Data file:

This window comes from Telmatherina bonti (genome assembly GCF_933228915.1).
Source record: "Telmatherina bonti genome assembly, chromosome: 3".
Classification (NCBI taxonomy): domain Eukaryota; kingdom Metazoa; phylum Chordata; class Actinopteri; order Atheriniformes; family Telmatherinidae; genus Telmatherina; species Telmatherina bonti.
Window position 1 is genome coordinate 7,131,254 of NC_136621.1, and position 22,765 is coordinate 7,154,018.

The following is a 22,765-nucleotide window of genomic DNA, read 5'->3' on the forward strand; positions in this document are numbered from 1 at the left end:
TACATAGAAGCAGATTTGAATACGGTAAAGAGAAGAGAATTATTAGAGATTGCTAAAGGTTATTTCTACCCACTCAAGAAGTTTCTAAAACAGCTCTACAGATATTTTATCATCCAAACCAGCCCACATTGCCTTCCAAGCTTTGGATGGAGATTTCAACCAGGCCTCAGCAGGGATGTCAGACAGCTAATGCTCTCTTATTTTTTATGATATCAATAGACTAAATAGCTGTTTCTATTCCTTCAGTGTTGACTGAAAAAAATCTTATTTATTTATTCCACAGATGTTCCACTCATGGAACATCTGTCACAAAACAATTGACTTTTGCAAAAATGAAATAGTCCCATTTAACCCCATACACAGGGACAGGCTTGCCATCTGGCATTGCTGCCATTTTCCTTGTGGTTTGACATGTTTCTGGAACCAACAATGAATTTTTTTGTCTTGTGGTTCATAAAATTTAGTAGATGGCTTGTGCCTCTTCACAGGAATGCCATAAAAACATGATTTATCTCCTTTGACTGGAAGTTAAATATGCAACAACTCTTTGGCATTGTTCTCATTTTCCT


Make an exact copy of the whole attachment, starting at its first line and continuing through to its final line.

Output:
This window comes from Telmatherina bonti (genome assembly GCF_933228915.1).
Source record: "Telmatherina bonti genome assembly, chromosome: 3".
Classification (NCBI taxonomy): domain Eukaryota; kingdom Metazoa; phylum Chordata; class Actinopteri; order Atheriniformes; family Telmatherinidae; genus Telmatherina; species Telmatherina bonti.
Window position 1 is genome coordinate 7,131,254 of NC_136621.1, and position 22,765 is coordinate 7,154,018.

The following is a 22,765-nucleotide window of genomic DNA, read 5'->3' on the forward strand; positions in this document are numbered from 1 at the left end:
TACATAGAAGCAGATTTGAATACGGTAAAGAGAAGAGAATTATTAGAGATTGCTAAAGGTTATTTCTACCCACTCAAGAAGTTTCTAAAACAGCTCTACAGATATTTTATCATCCAAACCAGCCCACATTGCCTTCCAAGCTTTGGATGGAGATTTCAACCAGGCCTCAGCAGGGATGTCAGACAGCTAATGCTCTCTTATTTTTTATGATATCAATAGACTAAATAGCTGTTTCTATTCCTTCAGTGTTGACTGAAAAAAATCTTATTTATTTATTCCACAGATGTTCCACTCATGGAACATCTGTCACAAAACAATTGACTTTTGCAAAAATGAAATAGTCCCATTTAACCCCATACACAGGGACAGGCTTGCCATCTGGCATTGCTGCCATTTTCCTTGTGGTTTGACATGTTTCTGGAACCAACAATGAATTTTTTTGTCTTGTGGTTCATAAAATTTAGTAGATGGCTTGTGCCTCTTCACAGGAATGCCATAAAAACATGATTTATCTCCTTTGACTGGAAGTTAAATATGCAACAACTCTTTGGCATTGTTCTCATTTTCCT